From Publishers Weekly
Heads up, world: British university students drink a lot. That's the main conclusion reached by first-timer Crane in this novel about a 20-something American student forging new friendships, swilling lager, kissing boys and generally behaving as if a master's degree is the furthest thing from her mind. When a smug, repulsive ex-boyfriend tells paralegal Alex Brennan that she could never get into grad school in England, she promptly applies, gets accepted and hops onto a plane. She arrives at a small northern university to discover a hideous campus, dreary weather, a gorgeous yet unapproachable professor and a social life that revolves around drinking pints in the double digits and nursing the resulting hangovers. Housemates Cristina and Melanie aid in reconnaissance missions to spy on Sean the professorial hottie, and drinking buddies Toby and Jason hover in the background in various stages of inebriation. Jealous and paranoid fellow student Suzanne embroils Alex in competition over grades, men and anything else she can think of. Meanwhile, the papers are piling up, and Toby's starting to look sort of attractive. Crane, herself a former university student in England, gets points for energy and effort, but this is an awkward jumble of a book with a familiar "Just shut up and kiss me" conclusion.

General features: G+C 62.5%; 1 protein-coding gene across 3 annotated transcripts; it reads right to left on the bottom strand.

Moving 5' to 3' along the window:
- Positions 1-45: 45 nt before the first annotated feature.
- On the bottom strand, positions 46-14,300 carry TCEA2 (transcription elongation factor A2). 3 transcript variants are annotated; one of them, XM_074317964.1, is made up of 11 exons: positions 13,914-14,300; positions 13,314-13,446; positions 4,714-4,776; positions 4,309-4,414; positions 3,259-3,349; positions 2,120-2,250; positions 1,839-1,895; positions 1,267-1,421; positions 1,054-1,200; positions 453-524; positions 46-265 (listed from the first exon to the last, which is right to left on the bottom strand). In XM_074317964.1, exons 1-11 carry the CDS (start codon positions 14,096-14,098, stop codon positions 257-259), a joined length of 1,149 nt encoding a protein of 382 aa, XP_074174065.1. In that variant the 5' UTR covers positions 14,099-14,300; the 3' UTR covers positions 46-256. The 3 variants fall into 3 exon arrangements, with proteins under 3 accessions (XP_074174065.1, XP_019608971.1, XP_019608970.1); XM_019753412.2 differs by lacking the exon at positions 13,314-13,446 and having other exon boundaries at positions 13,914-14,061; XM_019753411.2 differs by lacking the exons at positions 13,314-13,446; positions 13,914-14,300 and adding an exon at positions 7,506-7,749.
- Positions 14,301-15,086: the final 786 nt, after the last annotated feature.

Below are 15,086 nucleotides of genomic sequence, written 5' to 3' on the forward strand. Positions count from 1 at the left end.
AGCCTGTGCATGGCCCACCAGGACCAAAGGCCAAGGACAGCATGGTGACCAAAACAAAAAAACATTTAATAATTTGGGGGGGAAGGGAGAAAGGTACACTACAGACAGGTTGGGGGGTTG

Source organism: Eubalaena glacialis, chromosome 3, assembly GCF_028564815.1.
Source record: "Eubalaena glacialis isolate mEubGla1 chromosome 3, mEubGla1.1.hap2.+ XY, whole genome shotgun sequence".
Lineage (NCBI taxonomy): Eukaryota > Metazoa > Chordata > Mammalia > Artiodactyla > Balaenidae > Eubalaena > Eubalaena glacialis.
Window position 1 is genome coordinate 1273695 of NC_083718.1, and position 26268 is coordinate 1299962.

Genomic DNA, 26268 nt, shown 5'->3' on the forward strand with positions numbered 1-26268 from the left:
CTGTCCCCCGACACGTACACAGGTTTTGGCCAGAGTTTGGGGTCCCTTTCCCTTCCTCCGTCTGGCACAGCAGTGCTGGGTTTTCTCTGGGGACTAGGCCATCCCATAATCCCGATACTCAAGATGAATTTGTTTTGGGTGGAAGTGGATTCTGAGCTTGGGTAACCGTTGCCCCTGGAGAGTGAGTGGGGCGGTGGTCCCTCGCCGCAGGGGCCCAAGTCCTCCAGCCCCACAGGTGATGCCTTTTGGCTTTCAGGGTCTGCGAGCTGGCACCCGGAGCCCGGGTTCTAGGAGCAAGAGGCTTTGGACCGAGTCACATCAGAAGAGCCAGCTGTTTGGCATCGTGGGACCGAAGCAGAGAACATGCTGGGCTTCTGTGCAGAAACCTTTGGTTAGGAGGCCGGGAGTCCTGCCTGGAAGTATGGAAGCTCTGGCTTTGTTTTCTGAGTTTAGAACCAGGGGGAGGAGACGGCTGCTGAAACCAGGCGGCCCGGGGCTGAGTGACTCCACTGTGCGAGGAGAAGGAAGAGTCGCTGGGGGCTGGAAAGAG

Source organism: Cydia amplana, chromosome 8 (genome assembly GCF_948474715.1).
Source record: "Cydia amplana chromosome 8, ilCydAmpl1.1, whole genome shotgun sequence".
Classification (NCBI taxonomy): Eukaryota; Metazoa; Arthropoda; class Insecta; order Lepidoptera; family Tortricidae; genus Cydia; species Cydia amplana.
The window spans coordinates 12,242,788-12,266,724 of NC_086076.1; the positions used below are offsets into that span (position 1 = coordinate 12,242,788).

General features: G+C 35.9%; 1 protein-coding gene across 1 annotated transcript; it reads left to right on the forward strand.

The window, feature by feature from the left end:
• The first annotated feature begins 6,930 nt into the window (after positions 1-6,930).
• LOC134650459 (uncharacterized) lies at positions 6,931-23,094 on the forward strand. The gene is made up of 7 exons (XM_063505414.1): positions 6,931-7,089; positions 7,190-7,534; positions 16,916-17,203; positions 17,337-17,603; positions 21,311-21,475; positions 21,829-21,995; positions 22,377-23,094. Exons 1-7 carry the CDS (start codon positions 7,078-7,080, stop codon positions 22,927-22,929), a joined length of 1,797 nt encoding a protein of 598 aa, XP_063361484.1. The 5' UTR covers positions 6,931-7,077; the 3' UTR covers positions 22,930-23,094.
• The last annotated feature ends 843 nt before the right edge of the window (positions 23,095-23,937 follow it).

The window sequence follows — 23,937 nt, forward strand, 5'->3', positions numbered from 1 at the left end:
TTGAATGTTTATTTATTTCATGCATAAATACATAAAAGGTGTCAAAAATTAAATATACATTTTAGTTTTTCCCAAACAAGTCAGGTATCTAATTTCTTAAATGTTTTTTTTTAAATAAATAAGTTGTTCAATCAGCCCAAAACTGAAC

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After several postcollege years working as a legal assistant, Alex Brennan realizes she doesn't know what she wants to do with her life. Her solution is the perennially popular option of going to graduate school. She chooses Oxford because her ex-boyfriend tells her she won't be accepted. It turns out he was right, so she opts for a different university in the north of England and begins her master's studies in English. Alex settles in very quickly, making friends with her housemates and an enemy of another American student, a neurotic woman who likes to force intimacy by spilling her guts to anyone within earshot. Countless pints and late nights later, Alex eventually manages to get a degree and is forced to decide whether she wants her move to England to be a year-long adventure or the beginning of a new life. Debut novelist Crane keeps things very light in this breezy but accurate take on twentysomethings who thought adult life began after college but find that the transition can take a bit longer. Beth LeistensniderCopyright © American Library Association. All rights reserved